Being pregnant is a little bit like sitting on death row. Every morning you wake up, take a nice stretch and look at the cute little birdie singing her morning song on the tree branch outside your window.
Then, out of nowhere you suddenly remember that you’re one day closer to the dreaded inevitable… the day you will have to expel an 8 pound human being from your body. And at that moment the little birdie turns around, looks at you and says, “You’re fucked!” and flaps away.
The day is coming and there’s nothing you can do about it. This thought haunts you every hour of every day until it actually happens.
At the grocery store: Holy shit – that huge turkey is the same size as the human being that I’m going to have to expel from my body.
Out with your friends: Sweet Jesus – this bowling ball is the same size as the human being that I’m going to have to expel from my body.
Watching TV: Somebody put a bullet in my brain – Mini Me is the same size as the human being that I’m going to have to expel from my body.
FYI – other things around my house that weigh 8 pounds:
Our flatscreen TV
Load of laundry
Five power drills
Eight Double Gulps
Magazine rack full of magazines
Bundle of firewood
And there is no nice way to expel a footstool from your body.
With Ellie I had a C-section, which, after 30 hours of labor and months of waking up in the middle of the night in a cold sweat, scratching at the invisible bugs on my arms brought there from the mind numbing obsessive thoughts of the disasterous life-long effects on my Nether Lands from expelling an 8 pound baby from my body, did not seem like such a bad option.
And it wasn’t until the pain medicine wore off.
Once the pain medicine wore off I was certain I would never be able to stand, walk, cough, drive, laugh, sneeze, sleep, move, pee, poop, think, blink or eat peanut brittle again. I felt like if I even breathed too hard I would anger the stitches and they would break apart and the huge gaping hole in my abdomen would start screaming German profanities at me.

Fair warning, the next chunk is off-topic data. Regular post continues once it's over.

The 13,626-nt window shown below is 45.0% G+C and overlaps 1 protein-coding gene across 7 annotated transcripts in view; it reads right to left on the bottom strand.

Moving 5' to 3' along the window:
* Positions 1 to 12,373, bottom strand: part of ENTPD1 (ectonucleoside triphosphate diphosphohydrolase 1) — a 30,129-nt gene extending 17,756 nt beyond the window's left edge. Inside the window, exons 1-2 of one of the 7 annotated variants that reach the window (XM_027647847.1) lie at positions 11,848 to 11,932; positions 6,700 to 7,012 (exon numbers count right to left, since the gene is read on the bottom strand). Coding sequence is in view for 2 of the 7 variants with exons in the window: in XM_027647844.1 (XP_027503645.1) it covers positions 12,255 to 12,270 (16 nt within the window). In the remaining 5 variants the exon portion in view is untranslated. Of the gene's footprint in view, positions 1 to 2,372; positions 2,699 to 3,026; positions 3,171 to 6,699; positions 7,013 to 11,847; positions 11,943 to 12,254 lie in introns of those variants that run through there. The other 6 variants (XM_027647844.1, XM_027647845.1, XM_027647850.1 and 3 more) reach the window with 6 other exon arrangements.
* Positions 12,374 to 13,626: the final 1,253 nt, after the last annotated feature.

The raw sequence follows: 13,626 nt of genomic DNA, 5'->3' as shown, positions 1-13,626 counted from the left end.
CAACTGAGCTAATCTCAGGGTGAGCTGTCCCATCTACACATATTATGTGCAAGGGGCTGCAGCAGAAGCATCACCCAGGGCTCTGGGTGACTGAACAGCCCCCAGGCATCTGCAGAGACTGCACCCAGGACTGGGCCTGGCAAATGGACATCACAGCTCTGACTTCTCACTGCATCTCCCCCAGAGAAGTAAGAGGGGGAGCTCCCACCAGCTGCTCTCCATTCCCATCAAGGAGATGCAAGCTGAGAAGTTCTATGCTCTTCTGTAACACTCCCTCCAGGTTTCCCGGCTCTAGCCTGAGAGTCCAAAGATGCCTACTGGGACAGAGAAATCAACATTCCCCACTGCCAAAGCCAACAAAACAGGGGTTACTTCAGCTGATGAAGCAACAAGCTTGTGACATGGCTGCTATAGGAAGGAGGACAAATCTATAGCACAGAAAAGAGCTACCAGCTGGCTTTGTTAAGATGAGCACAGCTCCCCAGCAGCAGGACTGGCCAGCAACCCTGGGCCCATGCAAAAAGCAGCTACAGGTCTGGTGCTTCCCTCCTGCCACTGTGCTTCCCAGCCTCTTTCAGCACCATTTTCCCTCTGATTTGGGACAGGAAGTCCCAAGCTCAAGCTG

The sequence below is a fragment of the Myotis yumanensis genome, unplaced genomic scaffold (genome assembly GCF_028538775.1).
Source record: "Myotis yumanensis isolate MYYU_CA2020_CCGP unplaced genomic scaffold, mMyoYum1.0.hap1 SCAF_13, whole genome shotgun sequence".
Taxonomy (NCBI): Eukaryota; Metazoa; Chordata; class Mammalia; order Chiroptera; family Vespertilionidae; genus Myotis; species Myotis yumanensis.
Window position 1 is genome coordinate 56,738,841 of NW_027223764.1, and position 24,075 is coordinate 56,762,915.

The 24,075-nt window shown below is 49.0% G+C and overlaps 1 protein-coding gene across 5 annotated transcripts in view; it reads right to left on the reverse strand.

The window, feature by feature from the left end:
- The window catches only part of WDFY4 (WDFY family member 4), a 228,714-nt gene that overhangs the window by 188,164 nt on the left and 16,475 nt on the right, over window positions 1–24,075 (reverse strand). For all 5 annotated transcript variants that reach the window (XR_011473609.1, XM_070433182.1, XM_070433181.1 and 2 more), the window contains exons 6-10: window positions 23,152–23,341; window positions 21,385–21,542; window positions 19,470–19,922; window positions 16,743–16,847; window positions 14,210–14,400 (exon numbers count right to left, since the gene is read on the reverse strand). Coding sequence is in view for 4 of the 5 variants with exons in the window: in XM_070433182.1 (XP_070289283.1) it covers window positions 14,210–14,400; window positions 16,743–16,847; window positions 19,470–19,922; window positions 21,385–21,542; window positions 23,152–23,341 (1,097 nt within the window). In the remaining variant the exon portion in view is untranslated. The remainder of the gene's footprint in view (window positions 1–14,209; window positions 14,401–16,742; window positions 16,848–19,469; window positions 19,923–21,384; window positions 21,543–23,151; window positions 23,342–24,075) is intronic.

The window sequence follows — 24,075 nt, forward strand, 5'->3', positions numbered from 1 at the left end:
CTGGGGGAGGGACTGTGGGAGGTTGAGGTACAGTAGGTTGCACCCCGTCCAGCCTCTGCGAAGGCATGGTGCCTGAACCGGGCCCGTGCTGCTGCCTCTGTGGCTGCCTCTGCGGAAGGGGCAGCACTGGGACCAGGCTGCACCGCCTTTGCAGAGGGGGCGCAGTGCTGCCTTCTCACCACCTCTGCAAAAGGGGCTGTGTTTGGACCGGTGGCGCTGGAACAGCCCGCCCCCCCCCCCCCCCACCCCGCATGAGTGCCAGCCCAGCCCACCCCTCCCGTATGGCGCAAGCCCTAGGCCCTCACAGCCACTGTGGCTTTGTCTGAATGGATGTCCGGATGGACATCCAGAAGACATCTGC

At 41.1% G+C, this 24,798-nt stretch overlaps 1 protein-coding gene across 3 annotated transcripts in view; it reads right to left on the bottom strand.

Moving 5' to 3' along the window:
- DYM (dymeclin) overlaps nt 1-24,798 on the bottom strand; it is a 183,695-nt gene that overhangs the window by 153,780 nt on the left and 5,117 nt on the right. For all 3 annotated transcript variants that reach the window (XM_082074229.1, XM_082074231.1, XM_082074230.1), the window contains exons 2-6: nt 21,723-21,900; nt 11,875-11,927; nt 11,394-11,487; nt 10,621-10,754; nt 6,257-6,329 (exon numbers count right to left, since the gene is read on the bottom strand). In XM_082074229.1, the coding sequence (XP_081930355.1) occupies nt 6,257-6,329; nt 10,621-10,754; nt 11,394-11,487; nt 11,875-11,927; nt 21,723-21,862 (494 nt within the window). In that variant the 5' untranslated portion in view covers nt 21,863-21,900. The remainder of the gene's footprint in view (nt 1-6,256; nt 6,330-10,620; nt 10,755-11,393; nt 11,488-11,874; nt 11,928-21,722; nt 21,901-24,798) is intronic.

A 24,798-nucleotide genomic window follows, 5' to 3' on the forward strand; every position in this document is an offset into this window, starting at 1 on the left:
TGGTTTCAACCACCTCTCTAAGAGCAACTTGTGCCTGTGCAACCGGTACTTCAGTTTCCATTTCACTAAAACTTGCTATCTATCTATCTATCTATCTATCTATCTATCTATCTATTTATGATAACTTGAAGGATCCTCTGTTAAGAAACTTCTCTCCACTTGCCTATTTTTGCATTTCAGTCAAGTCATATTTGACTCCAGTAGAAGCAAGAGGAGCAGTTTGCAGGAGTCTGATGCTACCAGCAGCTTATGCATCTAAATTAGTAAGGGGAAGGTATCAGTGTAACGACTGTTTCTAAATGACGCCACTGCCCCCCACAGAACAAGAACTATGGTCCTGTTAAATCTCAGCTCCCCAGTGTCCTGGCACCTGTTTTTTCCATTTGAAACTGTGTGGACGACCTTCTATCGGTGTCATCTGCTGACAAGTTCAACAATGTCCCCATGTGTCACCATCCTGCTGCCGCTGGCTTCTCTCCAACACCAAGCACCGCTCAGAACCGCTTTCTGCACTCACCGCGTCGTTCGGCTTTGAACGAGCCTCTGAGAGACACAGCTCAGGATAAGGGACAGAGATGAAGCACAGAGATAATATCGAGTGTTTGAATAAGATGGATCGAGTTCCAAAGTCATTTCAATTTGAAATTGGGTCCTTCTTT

I would live out my days sitting catatonic in my Craftmatic adjustable bed holding a pillow against my stomach watching Golden Girls on a full bed pan begging Nick to just pull the trigger.
But consider the alternative. My friend “M” has done it both ways and swears that a vaginal delivery is the way to go. But then two weeks after her last son was born her uterus fell out while she was taking a shower. Apparently it’s not uncommon, and it’s caused by something called “purple pushing”.
Ooooookkkkkk. I don’t know about you, but I don’t think those two words belong in a sentence together at all. However, when my brain sees them sitting side by side like that, holding hands and leering at me like those creepy little twins in The Shining, my mind starts to shut down and let my alternate personality Ted the construction worker take the wheel for a few days.
She’s very sensitive about her uterus falling out so I haven’t asked her if she’s changed her vote.
I consider myself lucky that for the most part my Nether Lands have remained trauma-free, save for the time when I was 15 and I technically lost my virginity by attempting a scissor kick off the high dive at Peony Park. Had it been Medieval times my stock would have plummeted after that ill-fated afternoon.
IF we ever decided to have sex again (and that’s a big IF) I would have to hand Nick a little hand drawn map describing what has been moved to where.
“Oh no, that’s not a rhinoceros made out of silly putty. I think that’s actually attached to my body. And I think you’re supposed to do something with it.”
For weeks I’ve been thinking about an “Option C”, and I brought this up yesterday at lunch with my friends Dan and Jeff, who immediately came up with a very viable option, as if it was something they too had been concerned with for quite some time.
The uterine zipper.
Once the baby is ready to come out I would simply lay on the operating table and my doctor would unzip my stomach, pull out the baby, and then -zip- done. When my uterus isn’t being used to grow babies (some day I promise there will come a time when it will be baby-free) I could use it as a handy pouch to store sandwiches and pencils and combs and stuff.
The uterine pouch would work especially well for storing warm lunches, like roast beef and pot pies.
Problem solved. I’m mentioning it to J.T. (my trusty OB) at my 28 week appointment on Monday. I believe this may be the start of the birthing revolution.